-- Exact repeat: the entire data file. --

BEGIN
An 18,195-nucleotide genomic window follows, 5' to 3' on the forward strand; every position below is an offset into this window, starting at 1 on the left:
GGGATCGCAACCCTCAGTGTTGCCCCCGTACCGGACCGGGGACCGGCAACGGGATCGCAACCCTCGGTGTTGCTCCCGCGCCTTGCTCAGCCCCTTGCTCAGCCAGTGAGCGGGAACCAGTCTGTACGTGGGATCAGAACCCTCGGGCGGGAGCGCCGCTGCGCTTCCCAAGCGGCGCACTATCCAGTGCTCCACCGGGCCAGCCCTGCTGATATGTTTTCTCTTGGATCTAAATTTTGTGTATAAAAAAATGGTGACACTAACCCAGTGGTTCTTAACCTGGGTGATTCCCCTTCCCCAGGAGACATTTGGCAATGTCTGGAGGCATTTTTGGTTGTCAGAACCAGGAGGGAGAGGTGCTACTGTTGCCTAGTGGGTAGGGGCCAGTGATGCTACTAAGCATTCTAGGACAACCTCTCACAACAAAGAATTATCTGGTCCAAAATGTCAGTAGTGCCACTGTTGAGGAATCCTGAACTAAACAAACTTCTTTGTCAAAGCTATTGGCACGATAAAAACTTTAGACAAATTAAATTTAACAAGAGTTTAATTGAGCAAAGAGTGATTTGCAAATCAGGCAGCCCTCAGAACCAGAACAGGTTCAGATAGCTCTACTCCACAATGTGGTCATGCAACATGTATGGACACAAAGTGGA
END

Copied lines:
An 18,195-nucleotide genomic window follows, 5' to 3' on the forward strand; every position below is an offset into this window, starting at 1 on the left:
GGGATCGCAACCCTCAGTGTTGCCCCCGTACCGGACCGGGGACCGGCAACGGGATCGCAACCCTCGGTGTTGCTCCCGCGCCTTGCTCAGCCCCTTGCTCAGCCAGTGAGCGGGAACCAGTCTGTACGTGGGATCAGAACCCTCGGGCGGGAGCGCCGCTGCGCTTCCCAAGCGGCGCACTATCCAGTGCTCCACCGGGCCAGCCCTGCTGATATGTTTTCTCTTGGATCTAAATTTTGTGTATAAAAAAATGGTGACACTAACCCAGTGGTTCTTAACCTGGGTGATTCCCCTTCCCCAGGAGACATTTGGCAATGTCTGGAGGCATTTTTGGTTGTCAGAACCAGGAGGGAGAGGTGCTACTGTTGCCTAGTGGGTAGGGGCCAGTGATGCTACTAAGCATTCTAGGACAACCTCTCACAACAAAGAATTATCTGGTCCAAAATGTCAGTAGTGCCACTGTTGAGGAATCCTGAACTAAACAAACTTCTTTGTCAAAGCTATTGGCACGATAAAAACTTTAGACAAATTAAATTTAACAAGAGTTTAATTGAGCAAAGAGTGATTTGCAAATCAGGCAGCCCTCAGAACCAGAACAGGTTCAGATAGCTCTACTCCACAATGTGGTCATGCAACATGTATGGACACAAAGTGGA